Probably the best reason to call for good web standard practices and a consistent and logical approach to building websites is the ease with which such good planning enables future-proofing and upgrading how a site looks. In 2002, when I started this thing, I was blindly moving about using WYSIWYG, thinking I knew what CSS was and how RSS worked. Now that I’ve got my head around that, and know how to build lean, semantic markup, acknowledge the power that tags can have and understand first-hand the importance of accessibility in expanding the web experience, I often want to go back and clean up all the dusty corners of this site, making each post pass all of the various tests that exist to test webpages.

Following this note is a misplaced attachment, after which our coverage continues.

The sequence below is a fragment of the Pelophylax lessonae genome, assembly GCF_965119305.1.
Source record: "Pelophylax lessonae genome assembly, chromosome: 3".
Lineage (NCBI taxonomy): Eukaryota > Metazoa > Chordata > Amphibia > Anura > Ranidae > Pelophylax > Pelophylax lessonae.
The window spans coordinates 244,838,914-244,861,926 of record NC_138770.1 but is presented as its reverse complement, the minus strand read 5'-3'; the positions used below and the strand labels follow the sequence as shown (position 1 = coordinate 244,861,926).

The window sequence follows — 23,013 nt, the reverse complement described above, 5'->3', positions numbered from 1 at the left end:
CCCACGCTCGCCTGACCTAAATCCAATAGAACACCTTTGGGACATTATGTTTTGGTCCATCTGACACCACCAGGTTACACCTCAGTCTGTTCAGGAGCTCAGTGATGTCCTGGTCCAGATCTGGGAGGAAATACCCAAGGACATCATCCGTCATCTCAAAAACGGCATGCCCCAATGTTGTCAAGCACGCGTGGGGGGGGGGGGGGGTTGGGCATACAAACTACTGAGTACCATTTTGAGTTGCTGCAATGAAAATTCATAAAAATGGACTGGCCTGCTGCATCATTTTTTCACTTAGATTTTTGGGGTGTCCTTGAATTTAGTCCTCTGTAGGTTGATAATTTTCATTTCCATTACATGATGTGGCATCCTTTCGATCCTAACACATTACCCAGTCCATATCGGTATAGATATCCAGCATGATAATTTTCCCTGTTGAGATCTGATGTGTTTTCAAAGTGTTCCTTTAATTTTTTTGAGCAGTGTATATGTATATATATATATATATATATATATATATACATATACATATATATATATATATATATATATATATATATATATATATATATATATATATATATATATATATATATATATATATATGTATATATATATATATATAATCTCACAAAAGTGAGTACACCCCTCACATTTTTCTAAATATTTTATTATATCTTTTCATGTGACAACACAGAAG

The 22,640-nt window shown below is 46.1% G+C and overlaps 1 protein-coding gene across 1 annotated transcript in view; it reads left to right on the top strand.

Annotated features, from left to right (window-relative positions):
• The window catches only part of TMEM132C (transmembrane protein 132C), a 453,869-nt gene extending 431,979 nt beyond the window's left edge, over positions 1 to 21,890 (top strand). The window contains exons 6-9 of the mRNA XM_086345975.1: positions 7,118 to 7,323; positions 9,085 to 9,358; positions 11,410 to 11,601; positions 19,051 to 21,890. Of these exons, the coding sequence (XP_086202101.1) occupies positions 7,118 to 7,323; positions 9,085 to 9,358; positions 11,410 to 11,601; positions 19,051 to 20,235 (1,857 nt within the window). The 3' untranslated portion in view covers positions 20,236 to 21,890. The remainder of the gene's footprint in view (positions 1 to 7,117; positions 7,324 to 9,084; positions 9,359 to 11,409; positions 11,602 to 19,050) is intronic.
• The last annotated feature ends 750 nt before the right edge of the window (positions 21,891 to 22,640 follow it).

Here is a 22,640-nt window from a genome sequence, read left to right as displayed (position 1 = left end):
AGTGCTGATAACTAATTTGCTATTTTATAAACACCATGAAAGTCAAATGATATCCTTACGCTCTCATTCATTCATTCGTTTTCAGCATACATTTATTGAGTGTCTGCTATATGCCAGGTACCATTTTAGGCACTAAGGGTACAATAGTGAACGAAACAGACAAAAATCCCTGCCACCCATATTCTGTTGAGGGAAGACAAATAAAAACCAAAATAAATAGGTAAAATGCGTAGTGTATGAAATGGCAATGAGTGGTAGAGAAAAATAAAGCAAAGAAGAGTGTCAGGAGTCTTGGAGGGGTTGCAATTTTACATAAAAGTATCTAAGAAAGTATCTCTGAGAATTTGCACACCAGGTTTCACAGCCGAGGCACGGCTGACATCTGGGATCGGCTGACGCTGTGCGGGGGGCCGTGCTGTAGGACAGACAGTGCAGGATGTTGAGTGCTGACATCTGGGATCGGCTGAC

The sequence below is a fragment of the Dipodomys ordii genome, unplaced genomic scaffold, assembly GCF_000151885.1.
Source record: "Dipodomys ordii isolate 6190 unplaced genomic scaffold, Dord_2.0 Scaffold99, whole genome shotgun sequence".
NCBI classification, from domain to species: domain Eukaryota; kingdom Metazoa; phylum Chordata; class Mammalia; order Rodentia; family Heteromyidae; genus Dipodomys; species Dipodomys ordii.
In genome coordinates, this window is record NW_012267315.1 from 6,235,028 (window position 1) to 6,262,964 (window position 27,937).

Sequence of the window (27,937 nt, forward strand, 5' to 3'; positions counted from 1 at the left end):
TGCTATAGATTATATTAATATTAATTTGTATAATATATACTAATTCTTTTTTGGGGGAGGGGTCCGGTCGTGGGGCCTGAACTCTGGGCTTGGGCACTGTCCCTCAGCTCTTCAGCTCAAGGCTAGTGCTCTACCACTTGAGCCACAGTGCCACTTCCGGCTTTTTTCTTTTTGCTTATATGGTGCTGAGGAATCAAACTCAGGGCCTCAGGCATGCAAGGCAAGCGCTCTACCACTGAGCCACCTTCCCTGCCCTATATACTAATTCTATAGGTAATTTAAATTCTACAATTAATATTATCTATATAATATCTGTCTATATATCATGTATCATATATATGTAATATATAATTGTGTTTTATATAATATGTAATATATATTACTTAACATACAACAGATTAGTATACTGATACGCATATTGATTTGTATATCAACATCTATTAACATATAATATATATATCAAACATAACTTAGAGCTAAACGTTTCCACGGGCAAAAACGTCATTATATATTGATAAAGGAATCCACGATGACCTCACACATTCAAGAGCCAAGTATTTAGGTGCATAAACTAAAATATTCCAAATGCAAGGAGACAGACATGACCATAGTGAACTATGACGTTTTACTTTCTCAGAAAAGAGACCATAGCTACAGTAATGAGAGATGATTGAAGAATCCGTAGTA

I’ve been, every once in a moment, when I have a moment, been working on a redesign. HTML5 and CSS3, excellent typography and a new iteration of the minimal design aesthetic that’s become the norm here. I’ve been working on it for months, but it is still only barely started. It takes more time to figure out where I left off than it does to make changes and updates to the design. It’s the cobbler’s children.